The Overby Center hosted a panel discussion Friday for the documentary “An Ordinary Hero” and the book “We Shall Not Be Moved” concerning the 1960 Woolworth sit-in in Jackson.
The Overby Center held a panel discussion for the documentary “An Ordinary Hero” and Michael J. O’Brien’s book, “We Shall Not Be Moved,” on Friday.
The film tells the story of Joan Trumpauer Mulholland at a sit-in in the Woolworth diner in Jackson during the civil rights movement. The panel featured Joan Mulholland, civil rights activist, freedom rider and participant in the sit-in; O’Brien; the Rev. Ed King, University of Mississippi Medical School faculty member and organizer of the sit-in; and Loki Mulholland, son of Joan Mulholland.
“The panel is all-white because we wanted to show you all that there were white Americans involved in the civil rights movement as activists,” said Bill Rose, leader of the panel discussion and Overby Fellow.
Loki Mulholland created the documentary, and it wasn’t until a few years ago that he knew of his mother’s deep involvement with the sit-in movement and realized there was a story to be told.
“I have no regrets,” Joan said.
“I was a Southerner, and Southerners are determined folks, we all know that. I was actually safer at the counter than I would’ve been had I been recognized in the crowd. I never realized I was in big trouble. We knew once we got there what we were getting ourselves into, and once you accept that, you just think, what’s the worst that can happen?”
Joan revealed that she never talked about her involvement in the civil rights movement in the past, and it was not until recently that she started sharing with good friend Michael O’Brien.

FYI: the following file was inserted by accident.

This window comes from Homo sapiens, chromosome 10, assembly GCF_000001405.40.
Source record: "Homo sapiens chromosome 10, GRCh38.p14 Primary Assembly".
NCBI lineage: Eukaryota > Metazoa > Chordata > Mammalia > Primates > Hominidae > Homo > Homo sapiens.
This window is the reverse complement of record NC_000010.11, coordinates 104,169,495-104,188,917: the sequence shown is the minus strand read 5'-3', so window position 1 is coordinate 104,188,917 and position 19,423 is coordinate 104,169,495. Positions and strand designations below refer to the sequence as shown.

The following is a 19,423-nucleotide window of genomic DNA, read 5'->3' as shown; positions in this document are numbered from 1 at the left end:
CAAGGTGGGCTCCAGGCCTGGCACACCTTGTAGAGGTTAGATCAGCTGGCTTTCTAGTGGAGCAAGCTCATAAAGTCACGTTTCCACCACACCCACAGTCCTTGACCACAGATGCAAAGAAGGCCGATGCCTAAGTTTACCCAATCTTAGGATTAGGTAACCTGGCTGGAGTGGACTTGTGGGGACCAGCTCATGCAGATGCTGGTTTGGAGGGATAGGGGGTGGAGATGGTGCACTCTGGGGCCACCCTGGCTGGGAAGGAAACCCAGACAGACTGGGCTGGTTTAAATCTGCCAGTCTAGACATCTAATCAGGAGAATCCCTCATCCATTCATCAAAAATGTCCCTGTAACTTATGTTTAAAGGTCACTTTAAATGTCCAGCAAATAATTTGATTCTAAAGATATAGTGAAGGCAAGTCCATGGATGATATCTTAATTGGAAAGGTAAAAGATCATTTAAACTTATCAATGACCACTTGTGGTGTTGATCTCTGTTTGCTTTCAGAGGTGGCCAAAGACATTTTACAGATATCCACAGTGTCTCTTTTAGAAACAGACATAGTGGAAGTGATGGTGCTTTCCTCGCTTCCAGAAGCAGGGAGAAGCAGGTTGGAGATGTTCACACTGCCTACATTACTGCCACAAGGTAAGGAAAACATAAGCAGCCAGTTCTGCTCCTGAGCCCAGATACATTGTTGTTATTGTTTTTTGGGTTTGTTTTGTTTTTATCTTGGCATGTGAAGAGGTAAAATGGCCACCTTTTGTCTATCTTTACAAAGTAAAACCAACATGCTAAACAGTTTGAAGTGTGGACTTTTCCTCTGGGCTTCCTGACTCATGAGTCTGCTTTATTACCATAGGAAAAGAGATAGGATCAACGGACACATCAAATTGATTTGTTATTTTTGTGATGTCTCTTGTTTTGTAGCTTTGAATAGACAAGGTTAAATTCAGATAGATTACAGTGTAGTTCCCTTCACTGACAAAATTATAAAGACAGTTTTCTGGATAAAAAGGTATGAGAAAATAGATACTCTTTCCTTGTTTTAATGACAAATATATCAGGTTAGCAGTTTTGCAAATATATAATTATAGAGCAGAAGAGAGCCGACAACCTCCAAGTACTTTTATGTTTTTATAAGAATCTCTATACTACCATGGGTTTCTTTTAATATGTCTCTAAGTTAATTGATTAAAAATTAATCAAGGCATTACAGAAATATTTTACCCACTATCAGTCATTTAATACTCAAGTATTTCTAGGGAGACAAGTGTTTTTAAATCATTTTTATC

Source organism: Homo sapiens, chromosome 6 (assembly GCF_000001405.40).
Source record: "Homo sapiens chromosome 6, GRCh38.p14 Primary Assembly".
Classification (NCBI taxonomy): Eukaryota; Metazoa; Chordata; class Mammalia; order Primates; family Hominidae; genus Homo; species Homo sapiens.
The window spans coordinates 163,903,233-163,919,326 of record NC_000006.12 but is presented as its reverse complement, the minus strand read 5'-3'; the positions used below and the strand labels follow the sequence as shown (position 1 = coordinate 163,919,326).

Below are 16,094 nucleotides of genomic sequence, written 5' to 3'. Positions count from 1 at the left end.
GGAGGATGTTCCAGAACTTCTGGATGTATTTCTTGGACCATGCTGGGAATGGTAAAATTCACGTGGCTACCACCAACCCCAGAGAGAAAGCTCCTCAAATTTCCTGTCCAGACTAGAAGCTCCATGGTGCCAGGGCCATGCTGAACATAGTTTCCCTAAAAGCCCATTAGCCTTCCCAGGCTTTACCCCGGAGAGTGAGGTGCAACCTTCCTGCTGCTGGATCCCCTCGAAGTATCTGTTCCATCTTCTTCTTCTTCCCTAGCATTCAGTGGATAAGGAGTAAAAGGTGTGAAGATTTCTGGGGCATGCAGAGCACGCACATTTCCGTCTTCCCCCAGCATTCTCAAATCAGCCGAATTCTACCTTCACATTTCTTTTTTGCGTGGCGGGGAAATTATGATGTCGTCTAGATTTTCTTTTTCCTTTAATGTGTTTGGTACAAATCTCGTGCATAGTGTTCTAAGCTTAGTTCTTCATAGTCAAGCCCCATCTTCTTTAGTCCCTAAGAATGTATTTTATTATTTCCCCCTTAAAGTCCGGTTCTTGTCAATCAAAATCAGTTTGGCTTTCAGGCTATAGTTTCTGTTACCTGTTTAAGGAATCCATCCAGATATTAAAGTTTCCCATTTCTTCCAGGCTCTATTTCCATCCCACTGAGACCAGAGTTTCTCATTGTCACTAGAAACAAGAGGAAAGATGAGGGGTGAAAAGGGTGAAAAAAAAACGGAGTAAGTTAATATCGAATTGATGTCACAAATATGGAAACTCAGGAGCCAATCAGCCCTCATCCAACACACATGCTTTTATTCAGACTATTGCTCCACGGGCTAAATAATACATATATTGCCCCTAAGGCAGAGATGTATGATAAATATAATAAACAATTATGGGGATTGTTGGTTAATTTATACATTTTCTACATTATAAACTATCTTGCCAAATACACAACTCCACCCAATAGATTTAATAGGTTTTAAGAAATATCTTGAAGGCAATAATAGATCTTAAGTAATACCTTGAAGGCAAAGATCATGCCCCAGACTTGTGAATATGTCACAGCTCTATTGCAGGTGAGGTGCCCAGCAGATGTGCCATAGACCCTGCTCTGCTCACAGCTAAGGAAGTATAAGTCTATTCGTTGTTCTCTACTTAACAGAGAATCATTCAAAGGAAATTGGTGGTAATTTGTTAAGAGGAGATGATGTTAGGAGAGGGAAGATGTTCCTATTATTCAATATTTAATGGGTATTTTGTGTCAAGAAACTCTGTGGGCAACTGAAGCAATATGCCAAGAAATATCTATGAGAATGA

Throughout the 20 years of research for his book related to the Woolworth sit-in and the civil rights movement, O’Brien talked with demonstrators in the sit-in, protesters of the sit-in, policemen and reporters at the time and wove the stories together.
“By the students reading the book and seeing the documentary, they are able to get the full story,” O’Brien said.
“That iconic picture (of the Woolworth sit-in) doesn’t tell it all. What the picture doesn’t show is that there were more demonstrators on the other side of the counter experiencing just as much as the others were that are in that picture.”
O’Brien’s book was released this past month and can be found on display at Square Books.
The role of the media during that time was also discussed at the panel.
“They chose to let some people stay ignorant,” King said.
“It wasn’t just white or blacks or just men. It was women, too, serving on the front line as well as children and elders. There were students from Germany who said, ‘We know what our parents failed to do. Can we come to Mississippi and work with you?’”